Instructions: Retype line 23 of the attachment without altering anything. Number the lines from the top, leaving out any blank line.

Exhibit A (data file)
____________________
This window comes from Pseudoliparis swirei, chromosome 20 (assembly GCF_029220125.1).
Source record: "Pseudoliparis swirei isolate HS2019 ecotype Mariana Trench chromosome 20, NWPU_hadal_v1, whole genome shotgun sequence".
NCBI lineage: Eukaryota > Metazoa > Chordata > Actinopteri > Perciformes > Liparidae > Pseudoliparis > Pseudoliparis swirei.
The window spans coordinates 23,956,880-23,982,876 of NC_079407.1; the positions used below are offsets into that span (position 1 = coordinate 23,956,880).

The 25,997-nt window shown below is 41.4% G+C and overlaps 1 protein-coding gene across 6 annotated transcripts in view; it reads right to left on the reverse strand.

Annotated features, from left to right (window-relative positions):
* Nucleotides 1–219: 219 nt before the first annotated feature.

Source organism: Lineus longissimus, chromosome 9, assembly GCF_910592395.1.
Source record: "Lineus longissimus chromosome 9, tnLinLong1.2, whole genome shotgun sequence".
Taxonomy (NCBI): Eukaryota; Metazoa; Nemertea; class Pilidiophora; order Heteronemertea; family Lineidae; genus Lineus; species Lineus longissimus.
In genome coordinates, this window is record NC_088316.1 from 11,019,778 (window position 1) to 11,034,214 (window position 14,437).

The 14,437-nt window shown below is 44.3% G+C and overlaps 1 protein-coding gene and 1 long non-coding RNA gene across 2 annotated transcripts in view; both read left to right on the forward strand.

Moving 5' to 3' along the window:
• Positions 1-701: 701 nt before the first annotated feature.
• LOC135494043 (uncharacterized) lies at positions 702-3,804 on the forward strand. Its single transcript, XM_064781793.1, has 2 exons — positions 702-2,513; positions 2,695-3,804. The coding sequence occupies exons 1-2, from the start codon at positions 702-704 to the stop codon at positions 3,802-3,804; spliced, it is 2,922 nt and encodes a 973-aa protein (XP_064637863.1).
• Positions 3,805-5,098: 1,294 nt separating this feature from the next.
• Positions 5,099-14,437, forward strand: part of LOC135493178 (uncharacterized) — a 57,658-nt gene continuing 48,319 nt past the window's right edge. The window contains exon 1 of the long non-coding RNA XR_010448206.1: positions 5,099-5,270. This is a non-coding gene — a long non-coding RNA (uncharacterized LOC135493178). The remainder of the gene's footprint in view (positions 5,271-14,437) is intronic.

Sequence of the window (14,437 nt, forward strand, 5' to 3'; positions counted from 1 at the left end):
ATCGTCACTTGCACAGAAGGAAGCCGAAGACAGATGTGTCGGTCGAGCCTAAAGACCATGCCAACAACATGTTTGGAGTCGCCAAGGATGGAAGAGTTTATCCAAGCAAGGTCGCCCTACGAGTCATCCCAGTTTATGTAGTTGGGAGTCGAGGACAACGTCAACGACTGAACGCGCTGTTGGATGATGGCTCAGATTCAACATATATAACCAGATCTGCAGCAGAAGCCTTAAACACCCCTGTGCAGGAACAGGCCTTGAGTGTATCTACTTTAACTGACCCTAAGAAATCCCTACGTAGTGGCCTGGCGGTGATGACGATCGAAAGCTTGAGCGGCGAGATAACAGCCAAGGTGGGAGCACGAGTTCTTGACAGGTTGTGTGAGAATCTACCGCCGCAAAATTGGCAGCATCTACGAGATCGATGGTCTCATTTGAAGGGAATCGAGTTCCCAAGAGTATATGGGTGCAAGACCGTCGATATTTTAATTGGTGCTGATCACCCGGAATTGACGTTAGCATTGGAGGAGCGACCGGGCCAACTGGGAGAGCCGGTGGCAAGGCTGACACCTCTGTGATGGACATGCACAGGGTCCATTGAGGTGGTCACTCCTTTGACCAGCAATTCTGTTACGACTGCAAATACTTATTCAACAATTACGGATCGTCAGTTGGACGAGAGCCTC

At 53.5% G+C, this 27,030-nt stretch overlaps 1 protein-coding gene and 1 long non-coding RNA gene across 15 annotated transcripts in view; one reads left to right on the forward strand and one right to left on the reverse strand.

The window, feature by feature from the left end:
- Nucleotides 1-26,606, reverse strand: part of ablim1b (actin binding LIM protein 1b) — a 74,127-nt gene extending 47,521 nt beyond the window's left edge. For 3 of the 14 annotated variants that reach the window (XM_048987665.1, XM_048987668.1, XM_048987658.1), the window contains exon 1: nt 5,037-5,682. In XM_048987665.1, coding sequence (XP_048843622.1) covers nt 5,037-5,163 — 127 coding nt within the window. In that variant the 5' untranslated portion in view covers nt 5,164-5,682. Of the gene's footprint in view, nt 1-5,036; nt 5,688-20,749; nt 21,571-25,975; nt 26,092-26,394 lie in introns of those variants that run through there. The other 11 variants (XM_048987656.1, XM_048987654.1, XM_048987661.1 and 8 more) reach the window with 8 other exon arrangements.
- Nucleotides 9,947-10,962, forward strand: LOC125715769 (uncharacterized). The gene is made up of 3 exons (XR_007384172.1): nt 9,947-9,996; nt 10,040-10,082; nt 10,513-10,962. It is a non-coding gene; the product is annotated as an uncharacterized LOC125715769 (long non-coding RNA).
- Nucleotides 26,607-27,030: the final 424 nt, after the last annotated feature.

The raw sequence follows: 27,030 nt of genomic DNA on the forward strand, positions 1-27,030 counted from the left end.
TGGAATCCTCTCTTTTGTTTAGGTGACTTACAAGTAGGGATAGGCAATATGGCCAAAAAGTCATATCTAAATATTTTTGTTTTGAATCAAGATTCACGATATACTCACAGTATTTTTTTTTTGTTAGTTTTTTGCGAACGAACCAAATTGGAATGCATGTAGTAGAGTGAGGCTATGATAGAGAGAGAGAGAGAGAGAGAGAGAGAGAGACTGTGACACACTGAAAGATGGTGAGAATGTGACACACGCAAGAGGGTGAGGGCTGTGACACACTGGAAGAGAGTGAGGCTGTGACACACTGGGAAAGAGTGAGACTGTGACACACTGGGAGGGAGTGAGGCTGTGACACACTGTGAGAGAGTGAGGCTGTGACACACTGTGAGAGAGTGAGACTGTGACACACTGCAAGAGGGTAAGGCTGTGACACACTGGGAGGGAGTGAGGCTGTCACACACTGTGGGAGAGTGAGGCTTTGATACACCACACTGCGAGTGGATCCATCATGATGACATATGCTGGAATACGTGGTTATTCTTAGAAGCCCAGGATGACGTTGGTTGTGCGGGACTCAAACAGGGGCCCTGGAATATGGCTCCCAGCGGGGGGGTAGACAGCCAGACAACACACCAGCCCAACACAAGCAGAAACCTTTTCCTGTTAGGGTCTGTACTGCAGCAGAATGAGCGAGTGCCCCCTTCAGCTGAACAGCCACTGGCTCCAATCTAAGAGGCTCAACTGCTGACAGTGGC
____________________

- Nucleotides 9,947-10,962, forward strand: LOC125715769 (uncharacterized). The gene is made up of 3 exons (XR_007384172.1): nt 9,947-9,996; nt 10,040-10,082; nt 10,513-10,962. It is a non-coding gene; the product is annotated as an uncharacterized LOC125715769 (long non-coding RNA).